On this basis, the US is likely to abstain from the vote, leaving the UK in the hot seat, in a classic lose-lose situation. The World Bank has pointed out that there is no alternative source of power which could provide enough capacity fast enough to avoid widespread power cuts.
It is urging Britain and other contributors to vote for the loan and warns starkly of an energy crisis across southern Africa. "Without energy," it says, "countries face very limited or no economic growth: factories and businesses cannot function efficiently; hospitals and schools cannot operate fully or safely; basic services that people in rich countries take for granted cannot be offered."
Thus, if Britain blocks the loan, it will be seen to be hampering third world development, with profound humanitarian consequences. If it approves it, it will attract the wrath of the greenies. And it does not stop there. Since any alternatives would cost at least twice as much, if not considerably more, Britain would be more or less obliged to cough up a substantial amount of cash to help meet the extra costs, if it blocks the loan.
Meanwhile, France, with ambitions of selling its next generation nuclear power plants to South Africa, is supporting the application, putting two major EU members at odds, all in the context of official EU policy being to support "low carbon" development.
Norway, though, is in an even worse position. Its ministry of the environment is urging its government to reject the loan, while the ministry of foreign affairs and the agency for development cooperation want to support it.
But, while the various World Bank members are tying themselves in knots, none seem to be asking questions of groups such as Christian Aid, which seems to have elevated climate change above that of the humanitarian issues on which they were founded.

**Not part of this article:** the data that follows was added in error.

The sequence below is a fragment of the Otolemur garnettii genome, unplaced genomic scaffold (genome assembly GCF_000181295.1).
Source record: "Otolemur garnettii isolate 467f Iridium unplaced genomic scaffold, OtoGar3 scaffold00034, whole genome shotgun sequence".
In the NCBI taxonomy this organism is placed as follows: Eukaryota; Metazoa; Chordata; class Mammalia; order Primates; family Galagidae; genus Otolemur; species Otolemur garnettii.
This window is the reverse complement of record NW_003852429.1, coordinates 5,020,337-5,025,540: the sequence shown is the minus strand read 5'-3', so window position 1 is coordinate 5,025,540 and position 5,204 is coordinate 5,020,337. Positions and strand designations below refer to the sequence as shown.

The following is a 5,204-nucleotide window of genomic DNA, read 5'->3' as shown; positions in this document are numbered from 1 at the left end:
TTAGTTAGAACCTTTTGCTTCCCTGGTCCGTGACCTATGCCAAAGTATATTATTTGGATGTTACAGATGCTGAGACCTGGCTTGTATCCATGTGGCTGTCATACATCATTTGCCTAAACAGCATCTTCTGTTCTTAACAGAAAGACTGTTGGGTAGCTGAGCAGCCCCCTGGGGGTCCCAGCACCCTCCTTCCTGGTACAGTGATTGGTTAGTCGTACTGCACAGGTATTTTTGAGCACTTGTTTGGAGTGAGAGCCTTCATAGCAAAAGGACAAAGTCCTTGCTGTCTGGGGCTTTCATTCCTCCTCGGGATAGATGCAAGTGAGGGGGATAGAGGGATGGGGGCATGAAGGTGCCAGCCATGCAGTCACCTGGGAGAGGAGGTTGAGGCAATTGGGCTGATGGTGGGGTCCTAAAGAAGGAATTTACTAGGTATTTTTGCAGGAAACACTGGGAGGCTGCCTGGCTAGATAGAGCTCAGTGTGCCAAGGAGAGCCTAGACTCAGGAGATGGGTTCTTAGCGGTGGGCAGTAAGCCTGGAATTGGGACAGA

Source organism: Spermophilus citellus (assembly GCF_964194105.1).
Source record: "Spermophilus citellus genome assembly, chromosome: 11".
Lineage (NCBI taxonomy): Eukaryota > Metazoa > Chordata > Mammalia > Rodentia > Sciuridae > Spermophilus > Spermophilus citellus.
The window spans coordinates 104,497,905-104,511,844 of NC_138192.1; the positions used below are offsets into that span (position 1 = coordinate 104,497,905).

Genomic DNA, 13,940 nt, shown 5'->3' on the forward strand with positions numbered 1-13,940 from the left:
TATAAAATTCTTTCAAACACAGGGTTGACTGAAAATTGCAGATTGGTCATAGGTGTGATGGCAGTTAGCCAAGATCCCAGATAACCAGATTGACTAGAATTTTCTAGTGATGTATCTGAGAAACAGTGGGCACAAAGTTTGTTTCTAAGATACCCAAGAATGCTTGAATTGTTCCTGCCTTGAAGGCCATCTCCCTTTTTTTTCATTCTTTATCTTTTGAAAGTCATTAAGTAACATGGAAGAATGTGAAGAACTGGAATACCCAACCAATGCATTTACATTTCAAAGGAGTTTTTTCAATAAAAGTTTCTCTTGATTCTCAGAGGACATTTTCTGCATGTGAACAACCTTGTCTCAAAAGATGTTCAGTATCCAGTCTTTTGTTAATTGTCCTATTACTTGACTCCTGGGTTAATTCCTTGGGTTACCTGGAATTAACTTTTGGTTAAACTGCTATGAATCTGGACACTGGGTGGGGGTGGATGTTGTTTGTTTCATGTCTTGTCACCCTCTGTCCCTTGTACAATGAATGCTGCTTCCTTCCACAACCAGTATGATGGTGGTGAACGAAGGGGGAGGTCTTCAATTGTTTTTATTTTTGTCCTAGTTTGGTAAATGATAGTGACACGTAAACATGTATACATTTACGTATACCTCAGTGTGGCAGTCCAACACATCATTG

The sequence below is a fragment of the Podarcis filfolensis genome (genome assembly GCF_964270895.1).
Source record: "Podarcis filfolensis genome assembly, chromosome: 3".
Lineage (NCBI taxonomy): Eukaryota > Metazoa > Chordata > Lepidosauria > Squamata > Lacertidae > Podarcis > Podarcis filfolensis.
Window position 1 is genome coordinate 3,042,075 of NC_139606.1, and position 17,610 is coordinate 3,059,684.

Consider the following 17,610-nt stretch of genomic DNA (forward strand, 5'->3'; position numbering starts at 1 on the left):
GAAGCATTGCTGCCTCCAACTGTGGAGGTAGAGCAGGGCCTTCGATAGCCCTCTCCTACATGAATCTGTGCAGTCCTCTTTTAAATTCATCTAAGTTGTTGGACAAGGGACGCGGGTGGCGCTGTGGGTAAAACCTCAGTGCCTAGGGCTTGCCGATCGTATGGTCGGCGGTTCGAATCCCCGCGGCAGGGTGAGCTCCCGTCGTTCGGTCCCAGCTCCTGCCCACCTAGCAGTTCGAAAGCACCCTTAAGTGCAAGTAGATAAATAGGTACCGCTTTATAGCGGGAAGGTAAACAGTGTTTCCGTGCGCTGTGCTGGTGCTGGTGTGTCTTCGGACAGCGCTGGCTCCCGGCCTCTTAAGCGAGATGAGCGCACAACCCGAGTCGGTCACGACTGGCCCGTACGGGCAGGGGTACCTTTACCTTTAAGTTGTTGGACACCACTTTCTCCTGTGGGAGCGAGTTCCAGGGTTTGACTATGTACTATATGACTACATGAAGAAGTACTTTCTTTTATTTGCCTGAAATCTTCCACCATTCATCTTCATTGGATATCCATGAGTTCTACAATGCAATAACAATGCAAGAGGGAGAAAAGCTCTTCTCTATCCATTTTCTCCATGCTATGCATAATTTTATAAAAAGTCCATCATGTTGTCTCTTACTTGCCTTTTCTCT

However, this has not stopped Pravin Gordhan, the South African finance minister, from speaking out. He is accusing green groups of trying to impose their environmental priorities on a country lacking the secure electricity that is taken for granted in the developed world.
"It is regrettable," he says, "that ... developed countries and [a] very small group of NGOs in South Africa are putting their environmental concerns, which can't be immediately addressed, above the economic needs of South Africa and our need to grow the economy so that all the people benefit."
Offering no concessions to the greenie climate agenda, he states flatly, "For now, not only South Africa but developing countries more generally will have to rely on coal."
For decades now, the greenies have been trying to convince the world that they and developing nations have a common agenda. But now, the cracks are beginning to show, big time. When the decision comes to be made on Thursday, therefore, there will be a lot more at stake than a single coal-fired power plant. Lines have been drawn and the World Bank – not for the first time - has become the battlefield.
How interesting it is though that the South Africans are prepared to take on the greenies, when our own more "sophisticated" politicians roll over and give them everything they demand – unless we see different on Thursday.